So far we have five of the eight marks of a mind control cult and/or high control group. It is important to understand that it is not cults that utilize these sorts of techniques to recruit and keep members. Political groups use these techniques also. A person may even find some of these techniques in a religious group that is part of a mainstream religion or denomination. The key to evaluating whether or not you are involved in one of these types of groups will be discussed in this post, and that is getting past the “loaded language” of the group.
However, before I begin with “loaded language” I want to take a few minutes to review our progress thus far. The first mark of a mind control cult is milieu control. This is either a physical or mental control of the member’s environment. The group’s leadership has ultimate control of all interactions the members have with each other and the world outside the group. The second mark is mystical manipulation. This is a technique in which the leadership makes things appear to God ever present in the workings of the organization. They also utilize techniques that amplify members’ emotions and heighten expectations through the use of music, lighting and temperature. The third mark is a demand for purity. This technique depicts the world outside the group in black and white terms with little room for the members to make conscience driven decisions. Often members with a conscientious objection to something the group is doing will receive flak for their stance because their objection hinders the movement of the organization. The fourth mark is cult of confession. This is the public confession of sin which allows the leadership to “whip” the members by knowledge of members’ sins. The fifth mark is “sacred science.” This is when the group’s leadership determines the value and existence of persons by their adherence to the vision of the group. Those outside the group’s ultimate vision are deemed to be the eventual recipients of God’s judgment or incapable of truly fulfilling the vision of the founder.
Now we come to the sixth mark, “loaded language”. I stated at the beginning of this post that this is the key element that needs to broken down in order for any counter-cult worker to begin to have success. The reason is that “loaded language” is terminology that allows a group member to end conversations or thoughts that are controversial to the members. These words are easily memorized and can be readily used by the members. These terms also create a bond of camaraderie within the membership because they are understood only by members of the group and have little or no meaning to outsiders.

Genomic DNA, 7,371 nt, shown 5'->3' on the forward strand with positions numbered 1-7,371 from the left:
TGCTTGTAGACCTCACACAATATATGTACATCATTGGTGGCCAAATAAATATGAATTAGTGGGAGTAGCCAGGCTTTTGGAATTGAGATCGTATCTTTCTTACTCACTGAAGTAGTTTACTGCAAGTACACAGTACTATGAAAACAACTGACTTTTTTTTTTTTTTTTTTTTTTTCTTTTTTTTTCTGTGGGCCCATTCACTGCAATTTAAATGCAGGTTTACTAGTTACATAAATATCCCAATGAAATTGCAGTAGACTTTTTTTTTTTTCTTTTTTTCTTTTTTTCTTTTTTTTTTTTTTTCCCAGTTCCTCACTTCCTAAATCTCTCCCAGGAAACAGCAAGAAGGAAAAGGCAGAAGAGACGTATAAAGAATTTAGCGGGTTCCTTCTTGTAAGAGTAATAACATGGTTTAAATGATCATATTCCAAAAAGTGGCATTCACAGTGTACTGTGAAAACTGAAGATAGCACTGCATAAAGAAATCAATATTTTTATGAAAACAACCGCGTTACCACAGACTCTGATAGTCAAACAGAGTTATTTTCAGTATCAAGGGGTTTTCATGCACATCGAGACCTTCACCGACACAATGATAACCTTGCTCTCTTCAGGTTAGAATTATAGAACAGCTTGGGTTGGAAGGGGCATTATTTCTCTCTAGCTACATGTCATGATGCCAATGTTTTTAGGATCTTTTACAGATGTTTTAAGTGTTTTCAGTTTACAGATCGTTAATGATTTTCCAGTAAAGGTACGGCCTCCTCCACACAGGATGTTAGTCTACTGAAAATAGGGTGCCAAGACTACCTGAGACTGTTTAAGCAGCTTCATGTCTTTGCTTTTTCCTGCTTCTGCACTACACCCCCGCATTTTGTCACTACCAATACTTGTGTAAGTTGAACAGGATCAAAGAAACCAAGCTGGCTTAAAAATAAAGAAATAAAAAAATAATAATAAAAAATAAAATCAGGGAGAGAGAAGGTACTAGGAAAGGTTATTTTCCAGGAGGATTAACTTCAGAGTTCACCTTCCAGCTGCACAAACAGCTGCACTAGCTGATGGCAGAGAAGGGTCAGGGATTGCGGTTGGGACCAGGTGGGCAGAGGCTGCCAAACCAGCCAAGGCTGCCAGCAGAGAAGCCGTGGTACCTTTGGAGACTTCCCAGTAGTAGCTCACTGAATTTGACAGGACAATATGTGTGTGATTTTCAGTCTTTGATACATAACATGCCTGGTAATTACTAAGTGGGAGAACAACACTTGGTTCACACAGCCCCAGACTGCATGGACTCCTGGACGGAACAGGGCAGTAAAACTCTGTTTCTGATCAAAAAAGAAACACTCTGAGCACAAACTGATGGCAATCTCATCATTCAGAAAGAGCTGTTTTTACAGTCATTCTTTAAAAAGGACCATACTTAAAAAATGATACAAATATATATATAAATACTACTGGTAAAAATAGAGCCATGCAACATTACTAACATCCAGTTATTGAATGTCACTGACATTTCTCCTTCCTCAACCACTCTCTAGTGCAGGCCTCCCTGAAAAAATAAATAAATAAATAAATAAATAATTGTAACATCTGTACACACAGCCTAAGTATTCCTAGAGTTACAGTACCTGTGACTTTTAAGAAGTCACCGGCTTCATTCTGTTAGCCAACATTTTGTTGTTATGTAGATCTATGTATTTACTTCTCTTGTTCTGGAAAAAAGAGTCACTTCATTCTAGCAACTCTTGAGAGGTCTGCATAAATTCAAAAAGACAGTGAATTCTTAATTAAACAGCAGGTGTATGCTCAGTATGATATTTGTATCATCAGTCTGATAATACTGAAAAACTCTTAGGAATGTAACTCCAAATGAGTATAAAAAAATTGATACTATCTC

These terms are called “the language of non-thought” in that they erect mental barriers that terminate conversations or prohibit any future thought on a controversial topic. The Watchtower uses terms such as “apostate”, “mother organization”, “worldly”, “opposes of the truth” and “Babylon the Great” as thought stoppers. These terms carry with them a judgment on outsiders. These terms also render the ideas of these persons unworthy of any consideration. Any person wishing to communicate with cult members must be able to scale these mental barriers in order to plant seeds of doubt in that member’s organization. This can be done by using another group or religion instead of pointing at that member’s group. This technique will be the topic of a future series.
It is also interesting to point out that politics has a “loaded language”. Today you hear the terms “liberal” and “conservative” tossed around by political pundits in this manner. While the use of these terms is legitimate as descriptions of political views, when they are used as a barrier to end conversations or to discredit the opposition they become a “loaded language.” One term that has increasingly become “loaded” is the term “Nazi”. Its usage has become so prevalent that its usage has become an informal fallacy in logic (Godwin’s law). Other thought stopping words in politics are “socialist,” “neo-con,” “reactionary,” “patriot,” “nativist,” etc. Again, these words have legitimate usage in debate and discussion. There use as conversation or thought-stoppers is what places them into the “loaded language” category.
Lastly, the use of “loaded language” further isolates members from the outside world and establishes further camaraderie with other members that only those “in the know” can be a part. I demonstrated this to my wife one summer. She had a hard time understanding the exclusivity of JWs. One summer weekend we both went to a JW convention in Long Beach. I was able to get JWs to think I was a part of the organization just by my use of terms such as “the truth,” “mother organization,” “spiritual food,” and other terms.
In conclusion, the use of “loaded language” serves two purposes. They stop conversations or thoughts that run counter to current group teaching. This “thought stopping” dismisses the other person in the conversation as being unworthy of future life in the group’s utopian future, and that person’s ideas as being unworthy of any future consideration. The second thing that “loaded language” gives members is a sense of unification because these words are generally meaningless to the world outside the cult.
In order to scale the language barrier, look for third party examples that are not threatening to the member in order to get them to think without these “thought stoppers” popping up in their mind. Only after laying a foundation that has not been prohibited from future consideration can a critical conversation proceed.
Next time – Doctrine over person.